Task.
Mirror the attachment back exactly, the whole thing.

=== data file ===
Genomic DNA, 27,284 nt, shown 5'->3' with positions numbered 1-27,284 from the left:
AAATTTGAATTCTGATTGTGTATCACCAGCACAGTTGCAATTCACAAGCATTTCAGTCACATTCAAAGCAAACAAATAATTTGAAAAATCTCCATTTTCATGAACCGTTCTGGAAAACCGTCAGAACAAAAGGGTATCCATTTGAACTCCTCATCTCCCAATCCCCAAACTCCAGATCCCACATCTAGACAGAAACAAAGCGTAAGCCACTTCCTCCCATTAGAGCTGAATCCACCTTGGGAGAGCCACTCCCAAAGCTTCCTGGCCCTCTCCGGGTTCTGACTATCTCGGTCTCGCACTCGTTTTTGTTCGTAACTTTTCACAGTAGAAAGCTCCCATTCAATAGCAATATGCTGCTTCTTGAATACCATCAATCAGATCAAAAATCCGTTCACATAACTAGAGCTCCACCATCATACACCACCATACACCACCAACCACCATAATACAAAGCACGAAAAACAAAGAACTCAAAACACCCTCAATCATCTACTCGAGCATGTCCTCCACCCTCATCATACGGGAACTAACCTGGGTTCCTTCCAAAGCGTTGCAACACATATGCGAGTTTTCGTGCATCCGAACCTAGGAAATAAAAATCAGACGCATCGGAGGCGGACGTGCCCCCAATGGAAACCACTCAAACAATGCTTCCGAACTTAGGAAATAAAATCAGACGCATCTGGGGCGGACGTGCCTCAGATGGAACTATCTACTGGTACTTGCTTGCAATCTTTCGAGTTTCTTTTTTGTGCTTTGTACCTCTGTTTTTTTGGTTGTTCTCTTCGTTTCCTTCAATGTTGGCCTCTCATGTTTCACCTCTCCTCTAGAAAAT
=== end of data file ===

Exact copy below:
Genomic DNA, 27,284 nt, shown 5'->3' with positions numbered 1-27,284 from the left:
AAATTTGAATTCTGATTGTGTATCACCAGCACAGTTGCAATTCACAAGCATTTCAGTCACATTCAAAGCAAACAAATAATTTGAAAAATCTCCATTTTCATGAACCGTTCTGGAAAACCGTCAGAACAAAAGGGTATCCATTTGAACTCCTCATCTCCCAATCCCCAAACTCCAGATCCCACATCTAGACAGAAACAAAGCGTAAGCCACTTCCTCCCATTAGAGCTGAATCCACCTTGGGAGAGCCACTCCCAAAGCTTCCTGGCCCTCTCCGGGTTCTGACTATCTCGGTCTCGCACTCGTTTTTGTTCGTAACTTTTCACAGTAGAAAGCTCCCATTCAATAGCAATATGCTGCTTCTTGAATACCATCAATCAGATCAAAAATCCGTTCACATAACTAGAGCTCCACCATCATACACCACCATACACCACCAACCACCATAATACAAAGCACGAAAAACAAAGAACTCAAAACACCCTCAATCATCTACTCGAGCATGTCCTCCACCCTCATCATACGGGAACTAACCTGGGTTCCTTCCAAAGCGTTGCAACACATATGCGAGTTTTCGTGCATCCGAACCTAGGAAATAAAAATCAGACGCATCGGAGGCGGACGTGCCCCCAATGGAAACCACTCAAACAATGCTTCCGAACTTAGGAAATAAAATCAGACGCATCTGGGGCGGACGTGCCTCAGATGGAACTATCTACTGGTACTTGCTTGCAATCTTTCGAGTTTCTTTTTTGTGCTTTGTACCTCTGTTTTTTTGGTTGTTCTCTTCGTTTCCTTCAATGTTGGCCTCTCATGTTTCACCTCTCCTCTAGAAAAT